The invention is a method of playing computerized multi-player card games, usually variations of poker, where the quality of players' hands is due to skill and strategy rather than “the luck of the draw.” Players request desired cards from a separate dealer without knowledge of which cards other players have requested. A null card, which has no value in determining the outcome of the game, is delivered to players who request the same card as another player has requested regardless of whether the card was requested previously or during the current round. In another embodiment, a null card is delivered only when two or more players request the same card during the current round or if a player requests a card that has already been distributed.
Although the game can be played entirely on one or more computer systems with display screens showing every aspect of the game, it is desirable to also allow players at a table in a casino to play the game face-to-face, much like regular poker. In one embodiment, a table has one display screen for each player seated around the table. The screen is configured so only a player directly in front of the screen can see the display. In the example given, the game played is a variation of Texas Hold'em Poker. An actual dealer lays out community cards in a reading area of the table. Each card incorporates a radio frequency identification (RFID) chip, encoded with the card's identity. An RFID reader under the table senses the cards, and a computer optionally transmits the community cards to each player's display. In one embodiment, three community cards are randomly dealt. The players select a card in each round from a face up deck of cards to make the best poker hand from a combination of their own cards and the community cards. The selection may be performed by a touchscreen displaying all the available cards. If the player selects a card that has not been previously selected or has not been selected in the current round by another player, the player gets that card, and the card is displayed on the player's screen. If the player selects a card that has already been previously selected or selected in the current round by another player, the player gets a null card of no value, and the null card is displayed on the player's screen.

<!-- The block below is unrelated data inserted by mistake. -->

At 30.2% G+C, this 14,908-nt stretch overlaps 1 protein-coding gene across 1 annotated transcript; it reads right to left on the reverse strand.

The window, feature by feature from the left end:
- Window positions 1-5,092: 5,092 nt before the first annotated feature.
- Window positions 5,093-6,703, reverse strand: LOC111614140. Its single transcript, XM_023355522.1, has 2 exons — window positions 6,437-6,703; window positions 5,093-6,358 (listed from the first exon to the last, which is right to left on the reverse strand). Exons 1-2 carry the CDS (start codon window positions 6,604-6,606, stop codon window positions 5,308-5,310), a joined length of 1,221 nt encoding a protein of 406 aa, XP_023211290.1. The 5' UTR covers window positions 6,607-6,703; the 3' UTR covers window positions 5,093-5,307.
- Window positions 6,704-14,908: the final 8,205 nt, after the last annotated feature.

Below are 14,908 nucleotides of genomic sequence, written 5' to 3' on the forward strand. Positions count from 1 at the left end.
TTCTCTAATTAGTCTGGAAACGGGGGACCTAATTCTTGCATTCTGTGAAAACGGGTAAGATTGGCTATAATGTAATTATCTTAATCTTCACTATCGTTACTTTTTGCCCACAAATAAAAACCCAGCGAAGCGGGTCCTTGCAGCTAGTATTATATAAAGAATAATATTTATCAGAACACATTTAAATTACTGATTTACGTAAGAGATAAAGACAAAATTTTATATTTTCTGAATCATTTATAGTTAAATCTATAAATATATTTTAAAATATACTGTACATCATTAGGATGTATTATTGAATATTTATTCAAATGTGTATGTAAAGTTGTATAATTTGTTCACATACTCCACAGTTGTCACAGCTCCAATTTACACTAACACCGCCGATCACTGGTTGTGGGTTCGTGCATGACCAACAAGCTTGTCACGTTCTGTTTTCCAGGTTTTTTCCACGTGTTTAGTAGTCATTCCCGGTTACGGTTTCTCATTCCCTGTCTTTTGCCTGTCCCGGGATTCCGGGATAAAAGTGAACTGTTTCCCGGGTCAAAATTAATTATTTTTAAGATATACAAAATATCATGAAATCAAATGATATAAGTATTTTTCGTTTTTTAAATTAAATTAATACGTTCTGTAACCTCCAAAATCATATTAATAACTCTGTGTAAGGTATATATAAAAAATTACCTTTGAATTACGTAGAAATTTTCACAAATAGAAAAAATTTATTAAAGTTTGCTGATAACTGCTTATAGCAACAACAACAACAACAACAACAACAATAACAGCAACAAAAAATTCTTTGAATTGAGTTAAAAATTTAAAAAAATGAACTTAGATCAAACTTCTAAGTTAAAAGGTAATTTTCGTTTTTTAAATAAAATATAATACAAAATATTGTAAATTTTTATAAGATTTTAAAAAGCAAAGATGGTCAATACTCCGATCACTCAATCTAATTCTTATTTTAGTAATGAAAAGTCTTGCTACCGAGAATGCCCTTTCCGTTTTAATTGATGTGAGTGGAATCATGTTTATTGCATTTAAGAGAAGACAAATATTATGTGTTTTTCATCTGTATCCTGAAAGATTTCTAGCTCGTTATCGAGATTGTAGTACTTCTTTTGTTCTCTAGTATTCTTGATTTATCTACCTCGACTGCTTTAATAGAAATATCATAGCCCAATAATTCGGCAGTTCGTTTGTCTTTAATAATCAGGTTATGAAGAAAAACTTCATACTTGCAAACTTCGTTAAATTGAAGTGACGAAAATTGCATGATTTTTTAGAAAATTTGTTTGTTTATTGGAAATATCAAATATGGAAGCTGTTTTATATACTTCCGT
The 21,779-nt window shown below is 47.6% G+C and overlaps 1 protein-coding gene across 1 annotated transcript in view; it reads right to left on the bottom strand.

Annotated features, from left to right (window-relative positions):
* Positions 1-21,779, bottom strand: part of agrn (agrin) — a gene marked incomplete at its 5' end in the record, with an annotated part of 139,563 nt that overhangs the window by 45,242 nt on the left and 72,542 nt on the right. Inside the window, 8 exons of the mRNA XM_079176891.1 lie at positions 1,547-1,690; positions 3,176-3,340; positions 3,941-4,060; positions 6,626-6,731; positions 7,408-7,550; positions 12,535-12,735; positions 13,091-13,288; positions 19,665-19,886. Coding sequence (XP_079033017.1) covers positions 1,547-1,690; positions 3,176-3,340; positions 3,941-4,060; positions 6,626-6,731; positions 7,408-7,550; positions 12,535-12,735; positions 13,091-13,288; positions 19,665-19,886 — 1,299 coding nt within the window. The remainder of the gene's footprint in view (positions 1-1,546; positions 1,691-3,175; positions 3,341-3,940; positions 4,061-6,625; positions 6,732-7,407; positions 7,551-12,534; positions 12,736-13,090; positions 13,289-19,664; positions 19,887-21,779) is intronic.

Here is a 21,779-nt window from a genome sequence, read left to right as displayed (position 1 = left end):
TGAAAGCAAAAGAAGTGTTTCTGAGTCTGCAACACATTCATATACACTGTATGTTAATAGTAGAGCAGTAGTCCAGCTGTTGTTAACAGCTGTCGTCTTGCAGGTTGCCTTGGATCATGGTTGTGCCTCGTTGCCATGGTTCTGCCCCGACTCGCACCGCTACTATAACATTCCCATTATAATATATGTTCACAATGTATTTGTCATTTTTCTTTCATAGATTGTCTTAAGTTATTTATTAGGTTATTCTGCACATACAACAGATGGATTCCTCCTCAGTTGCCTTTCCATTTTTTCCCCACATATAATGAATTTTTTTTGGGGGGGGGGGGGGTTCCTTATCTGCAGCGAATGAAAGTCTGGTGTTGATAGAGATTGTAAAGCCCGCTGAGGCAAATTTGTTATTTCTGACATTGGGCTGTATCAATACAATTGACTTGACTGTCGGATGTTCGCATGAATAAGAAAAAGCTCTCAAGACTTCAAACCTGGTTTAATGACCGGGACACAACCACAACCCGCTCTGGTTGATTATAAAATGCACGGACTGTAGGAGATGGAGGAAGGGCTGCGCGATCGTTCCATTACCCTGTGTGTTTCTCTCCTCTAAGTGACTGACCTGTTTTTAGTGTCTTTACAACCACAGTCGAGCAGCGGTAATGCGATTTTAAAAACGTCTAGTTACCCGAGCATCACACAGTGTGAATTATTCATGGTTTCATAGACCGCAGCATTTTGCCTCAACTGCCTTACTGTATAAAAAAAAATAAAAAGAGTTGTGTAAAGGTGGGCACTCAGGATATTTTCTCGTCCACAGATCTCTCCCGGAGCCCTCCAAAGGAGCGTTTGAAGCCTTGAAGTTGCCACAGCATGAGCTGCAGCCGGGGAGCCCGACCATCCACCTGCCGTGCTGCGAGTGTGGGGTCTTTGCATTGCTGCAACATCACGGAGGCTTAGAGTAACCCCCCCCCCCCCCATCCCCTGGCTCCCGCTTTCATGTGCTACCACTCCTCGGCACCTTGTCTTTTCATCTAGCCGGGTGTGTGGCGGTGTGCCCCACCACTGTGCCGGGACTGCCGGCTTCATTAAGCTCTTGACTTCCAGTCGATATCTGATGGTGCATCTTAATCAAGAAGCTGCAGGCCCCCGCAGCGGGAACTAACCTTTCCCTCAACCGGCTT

The players bet between rounds. The game continues until, for example, four cards have been selected by the players. The computer determines the winning hand and identifies the winning player.
The cards may be dealt so that each player only can see his hand. In another embodiment, the cards may be dealt so that the players see the hands of all the other players. In another embodiment, some cards are only viewable by the player holding the cards and other cards are viewable by all the players.
In one embodiment, each betting chip contains an RFID chip encoding the chip's value. The center of the table has an RFID reading area for the chips, and the current bet as well as the pot is displayed on each player's screen.
The table offers all the excitement of interactive poker while allowing a computer-based game to be played.
The game can be played at the table with actual cards, or with a combination of actual cards and virtual cards, or with only virtual cards. The games can be played without any human dealer. The community cards may be virtual and randomly selected by a computer. The community cards are then displayed on each player's screen. The players may bet with real chips or virtual chips using an input device.
In other embodiments, described below, players play on individual remote terminals rather than around a table.
In one embodiment, each player has a copy of the software for the game on his/her computer, which is connected to a network. The software is configured as client-side software. Players connect to a server which runs the same software (although configured as server-side software) as the players and play the game over the Internet or over a Local Area Network. The server assigns players to playing sessions, populates those sessions with virtual players if there aren't enough real players to fill that session, controls the virtual players, determines which player should receive which cards, keeps score, tracks the order of play, etc.